Stepping into the fray as something of a referee is the Pew Charitable Trust, which has spent the last few months trying to persuade banks to adopt a set of uniform disclosures on checking accounts, so that at least consumers know about the fees and can take steps to avoid them. To date, the group says 12 major U.S. banks have signed on.
Bank of America on board
Bank of America is the latest to adopt the Pew disclosures. Webster Bank of Waterbury, Conn., the Cape Cod Five Cents Savings Bank of Harwich Port, Mass., and Fifth Third Bank of Cincinnati, Ohio, also recently introduced this simple disclosure to their customers. Pew now says five of the top 12 U.S. banks are on board, representing 27 percent of total deposit volume.
"Now, millions more Americans can obtain essential financial information in an easy-to-understand format," said Susan Weinstock, director of Pew's Safe Checking in the Electronic Age Project. We urge other financial institutions to follow suit."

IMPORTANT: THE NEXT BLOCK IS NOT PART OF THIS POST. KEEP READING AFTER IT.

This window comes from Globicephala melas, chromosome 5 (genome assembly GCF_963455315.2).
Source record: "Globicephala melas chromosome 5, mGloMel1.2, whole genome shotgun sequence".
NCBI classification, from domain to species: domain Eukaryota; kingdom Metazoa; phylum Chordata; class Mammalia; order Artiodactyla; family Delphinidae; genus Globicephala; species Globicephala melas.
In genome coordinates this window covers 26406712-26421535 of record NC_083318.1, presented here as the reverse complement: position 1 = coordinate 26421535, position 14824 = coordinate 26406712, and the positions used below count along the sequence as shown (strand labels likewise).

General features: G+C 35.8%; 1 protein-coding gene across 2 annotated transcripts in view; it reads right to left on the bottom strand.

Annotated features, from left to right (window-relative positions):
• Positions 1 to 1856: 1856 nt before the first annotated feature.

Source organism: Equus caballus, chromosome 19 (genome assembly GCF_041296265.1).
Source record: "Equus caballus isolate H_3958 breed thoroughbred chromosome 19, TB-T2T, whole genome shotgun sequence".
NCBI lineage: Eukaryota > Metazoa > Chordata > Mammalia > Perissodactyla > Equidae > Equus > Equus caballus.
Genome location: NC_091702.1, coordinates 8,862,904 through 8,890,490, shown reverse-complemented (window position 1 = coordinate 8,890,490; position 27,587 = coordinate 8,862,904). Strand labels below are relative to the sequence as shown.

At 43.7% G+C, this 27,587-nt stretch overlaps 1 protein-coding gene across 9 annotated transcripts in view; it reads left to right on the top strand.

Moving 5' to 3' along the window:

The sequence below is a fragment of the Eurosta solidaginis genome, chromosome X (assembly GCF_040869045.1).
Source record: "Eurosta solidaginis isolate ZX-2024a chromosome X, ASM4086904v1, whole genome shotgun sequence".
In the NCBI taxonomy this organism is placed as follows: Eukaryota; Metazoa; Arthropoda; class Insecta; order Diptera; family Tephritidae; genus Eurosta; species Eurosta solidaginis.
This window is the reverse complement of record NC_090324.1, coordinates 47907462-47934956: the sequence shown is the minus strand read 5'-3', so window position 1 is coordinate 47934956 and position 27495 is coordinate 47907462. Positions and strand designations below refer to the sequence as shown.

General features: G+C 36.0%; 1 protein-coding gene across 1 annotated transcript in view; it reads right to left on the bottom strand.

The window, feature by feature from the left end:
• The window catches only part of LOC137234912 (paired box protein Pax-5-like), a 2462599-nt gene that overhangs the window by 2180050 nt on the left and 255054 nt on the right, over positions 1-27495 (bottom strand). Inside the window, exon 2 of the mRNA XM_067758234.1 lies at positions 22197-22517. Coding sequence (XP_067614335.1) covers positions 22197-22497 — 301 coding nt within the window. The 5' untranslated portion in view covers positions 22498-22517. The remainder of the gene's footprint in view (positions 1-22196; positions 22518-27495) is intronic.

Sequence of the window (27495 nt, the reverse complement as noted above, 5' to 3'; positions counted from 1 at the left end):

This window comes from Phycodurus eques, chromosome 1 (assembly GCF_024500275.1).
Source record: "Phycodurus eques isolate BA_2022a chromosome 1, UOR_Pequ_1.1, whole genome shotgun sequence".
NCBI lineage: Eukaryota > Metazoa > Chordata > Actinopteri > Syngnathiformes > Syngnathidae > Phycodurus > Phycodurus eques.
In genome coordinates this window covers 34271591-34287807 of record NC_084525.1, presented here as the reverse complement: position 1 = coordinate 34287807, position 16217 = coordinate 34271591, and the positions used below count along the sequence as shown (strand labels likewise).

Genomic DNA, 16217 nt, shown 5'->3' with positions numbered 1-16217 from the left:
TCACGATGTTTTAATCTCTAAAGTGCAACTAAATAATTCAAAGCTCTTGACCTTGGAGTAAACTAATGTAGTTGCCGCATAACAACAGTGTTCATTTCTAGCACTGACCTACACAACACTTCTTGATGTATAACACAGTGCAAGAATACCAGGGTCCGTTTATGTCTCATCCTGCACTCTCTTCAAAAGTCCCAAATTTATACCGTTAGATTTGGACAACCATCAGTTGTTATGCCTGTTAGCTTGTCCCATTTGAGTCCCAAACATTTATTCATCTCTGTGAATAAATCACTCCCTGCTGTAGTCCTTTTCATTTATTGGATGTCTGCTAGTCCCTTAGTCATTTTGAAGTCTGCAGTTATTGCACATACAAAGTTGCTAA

Most banks not user-friendly
Pew said it found that most financial institutions do not summarize key information in a simple, user-friendly way, making it cumbersome for consumers to find important policies and fees. It found disclosure documents among the nation's 12 largest banks have a median length of 69 pages.
So Pew said it set out to make the process simpler and more transparent. Its model disclosure box, as a preface to the larger document, allows customers to comparison shop and determine which checking account best meets their needs. Pew says consumers like it and, when you explain the benefits to them, so do the banks.
"Our customers want clear and easily accessible information about their accounts so they can make the choices that are right for them," said Susan Faulkner, Bank of America Consumer and Small Business Products executive. "We listened to customers and made enhancements that help make it easier for them to understand and control their finances. Our commitment to clarity is not new, but we continue to look for ways to improve our customers' experience."
Pew says the Consumer Financial Protection Bureau (CFPB) should make the more transparent disclosures standard within the banking industry.